- “My partner and I need a place where we can do some research and talk today, so we’re going to go over to the little table by the door, so we won’t bother anybody.”
- “Our book club is meeting today, so we’ve booked a table in the library.”
The choices invitations offer mirror the kinds of decisions people make in the world—from choosing what to read, to investigating something they truly care about, invitations invite children to assume more responsibility for their learning and teachers to let them.
The invitations in “I’m the Kind of Kid Who…” focus on four areas for choice making:
- what readers do in the world
- what to learn about and how to share it
Invitations are loosely organized by levels of sophistication, though there’s no set order. You can jump in anywhere! But depending on children’s experiences, the invitations about materials and space are a good place to begin if children haven’t had opportunities to make these choices yet. These early invitations support the others and offer opportunities for kids to experience making choices and reflecting on their decisions early in the year.
In general, it makes sense to launch the invitations about space and materials in September, the invitations about book choice and making thinking visible in October, and the invitations to choose what to learn and how to share it around December. But it doesn’t have to be that way. You might want to start with kids choosing books they want to read. It’s up to you and what you think would most benefit the children in front of you.
Every day children and teachers have opportunities to learn a little bit more about who they are as learners and what they need. It’s a process, this ongoing awareness of self. We come to embrace the whole of who we are, acknowledging our strengths and struggles, and learning over time and experience how to manage both. Discovering who we are as learners is important, sometimes messy work, but it gives us the knowledge, the power, and the freedom to navigate the complexity of our lives, in and out of school.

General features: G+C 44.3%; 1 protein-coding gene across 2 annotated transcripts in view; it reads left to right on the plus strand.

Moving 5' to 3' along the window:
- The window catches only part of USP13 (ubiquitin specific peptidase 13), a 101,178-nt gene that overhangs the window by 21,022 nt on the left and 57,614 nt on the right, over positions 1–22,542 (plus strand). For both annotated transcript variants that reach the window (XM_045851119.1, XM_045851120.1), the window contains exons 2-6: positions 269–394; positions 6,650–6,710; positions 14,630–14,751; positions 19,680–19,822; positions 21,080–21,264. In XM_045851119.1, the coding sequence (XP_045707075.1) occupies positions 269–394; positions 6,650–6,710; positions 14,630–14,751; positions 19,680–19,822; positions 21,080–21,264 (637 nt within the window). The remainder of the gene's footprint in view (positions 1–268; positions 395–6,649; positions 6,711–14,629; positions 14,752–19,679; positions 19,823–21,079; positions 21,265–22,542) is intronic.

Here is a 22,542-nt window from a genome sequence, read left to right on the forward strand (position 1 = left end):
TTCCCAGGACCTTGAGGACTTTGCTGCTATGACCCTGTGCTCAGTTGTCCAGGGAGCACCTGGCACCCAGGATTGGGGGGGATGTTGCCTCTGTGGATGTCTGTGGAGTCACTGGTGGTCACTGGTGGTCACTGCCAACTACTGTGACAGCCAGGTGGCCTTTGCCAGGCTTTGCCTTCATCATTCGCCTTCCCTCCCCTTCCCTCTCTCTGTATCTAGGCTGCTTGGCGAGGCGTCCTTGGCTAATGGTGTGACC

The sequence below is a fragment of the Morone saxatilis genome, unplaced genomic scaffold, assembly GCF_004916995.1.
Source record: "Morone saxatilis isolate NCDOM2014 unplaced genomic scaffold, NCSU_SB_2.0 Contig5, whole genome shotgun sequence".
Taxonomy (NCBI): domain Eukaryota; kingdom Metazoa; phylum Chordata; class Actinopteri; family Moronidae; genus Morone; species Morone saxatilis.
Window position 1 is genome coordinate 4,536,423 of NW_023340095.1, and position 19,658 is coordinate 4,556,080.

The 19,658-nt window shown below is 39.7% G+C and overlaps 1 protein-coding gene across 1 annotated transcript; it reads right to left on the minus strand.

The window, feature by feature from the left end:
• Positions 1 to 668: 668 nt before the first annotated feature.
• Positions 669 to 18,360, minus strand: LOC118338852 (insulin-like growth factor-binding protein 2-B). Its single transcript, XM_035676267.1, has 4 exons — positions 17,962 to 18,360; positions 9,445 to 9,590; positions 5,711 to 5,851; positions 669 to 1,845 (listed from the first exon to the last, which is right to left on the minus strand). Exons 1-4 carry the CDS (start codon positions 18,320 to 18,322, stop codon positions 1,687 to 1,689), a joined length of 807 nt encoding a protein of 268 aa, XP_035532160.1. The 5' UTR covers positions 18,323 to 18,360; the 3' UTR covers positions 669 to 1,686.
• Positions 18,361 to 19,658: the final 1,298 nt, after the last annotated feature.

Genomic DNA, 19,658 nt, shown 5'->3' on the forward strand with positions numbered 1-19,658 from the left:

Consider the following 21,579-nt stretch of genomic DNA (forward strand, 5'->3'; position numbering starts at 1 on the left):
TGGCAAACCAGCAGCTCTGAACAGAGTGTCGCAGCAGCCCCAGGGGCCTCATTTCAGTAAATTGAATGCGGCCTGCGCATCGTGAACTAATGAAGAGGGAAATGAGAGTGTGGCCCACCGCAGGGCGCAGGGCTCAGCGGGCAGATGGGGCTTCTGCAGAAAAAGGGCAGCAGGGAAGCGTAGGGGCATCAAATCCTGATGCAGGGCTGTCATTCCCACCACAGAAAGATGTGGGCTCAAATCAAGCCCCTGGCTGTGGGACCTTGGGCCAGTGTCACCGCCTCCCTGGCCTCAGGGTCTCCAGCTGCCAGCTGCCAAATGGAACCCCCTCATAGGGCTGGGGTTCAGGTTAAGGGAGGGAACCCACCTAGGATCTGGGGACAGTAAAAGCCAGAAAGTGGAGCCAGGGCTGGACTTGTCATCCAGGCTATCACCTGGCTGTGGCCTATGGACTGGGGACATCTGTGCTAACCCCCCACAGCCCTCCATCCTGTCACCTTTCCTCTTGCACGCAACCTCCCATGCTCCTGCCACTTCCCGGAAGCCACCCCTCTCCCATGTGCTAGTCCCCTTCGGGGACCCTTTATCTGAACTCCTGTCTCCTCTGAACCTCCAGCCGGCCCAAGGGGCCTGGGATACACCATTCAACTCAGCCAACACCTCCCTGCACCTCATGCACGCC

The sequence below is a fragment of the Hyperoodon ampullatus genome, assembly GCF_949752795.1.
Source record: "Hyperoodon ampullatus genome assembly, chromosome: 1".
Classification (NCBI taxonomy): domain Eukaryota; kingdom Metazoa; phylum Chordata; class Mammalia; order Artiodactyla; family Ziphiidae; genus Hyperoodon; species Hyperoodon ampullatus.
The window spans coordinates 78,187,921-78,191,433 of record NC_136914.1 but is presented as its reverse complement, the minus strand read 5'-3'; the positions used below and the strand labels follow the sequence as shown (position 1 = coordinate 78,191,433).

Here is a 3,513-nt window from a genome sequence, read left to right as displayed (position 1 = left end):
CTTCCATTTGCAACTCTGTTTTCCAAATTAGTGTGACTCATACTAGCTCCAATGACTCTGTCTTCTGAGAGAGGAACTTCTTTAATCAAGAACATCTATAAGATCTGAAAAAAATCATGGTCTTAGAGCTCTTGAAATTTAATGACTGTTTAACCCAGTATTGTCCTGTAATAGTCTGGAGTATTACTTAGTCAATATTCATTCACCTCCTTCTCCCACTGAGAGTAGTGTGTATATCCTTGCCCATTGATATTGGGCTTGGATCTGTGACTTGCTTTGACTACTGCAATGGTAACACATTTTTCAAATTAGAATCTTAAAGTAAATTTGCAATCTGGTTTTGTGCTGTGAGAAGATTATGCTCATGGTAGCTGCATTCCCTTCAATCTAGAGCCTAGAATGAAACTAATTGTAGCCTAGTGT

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Debbie Miller is a teacher, author, and literacy consultant. She taught in the Denver Public Schools for thirty years and now works extensively with schools and districts on long-range planning and development of literacy programs. Debbie is the author or co-author of many resources for teachers, including What's the Best That Could Happen?, Reading with Meaning, No More Independent Reading Without Support, and "I'm the Kind of Kid Who...": Invitations That Support Learner Identity and Agency. Follow Debbie on Twitter @millerread.
Emily Callahan has taught for nineteen years in the Kansas City, Missouri area. She currently teaches in the Liberty Public Schools, where her daily workshops offer children the gifts of time, choice, response, and community. Emily serves as an instructional leader in her building, and she has presented at numerous local and national conferences. Emily and her students have been featured in several professional books that focus on literacy learning.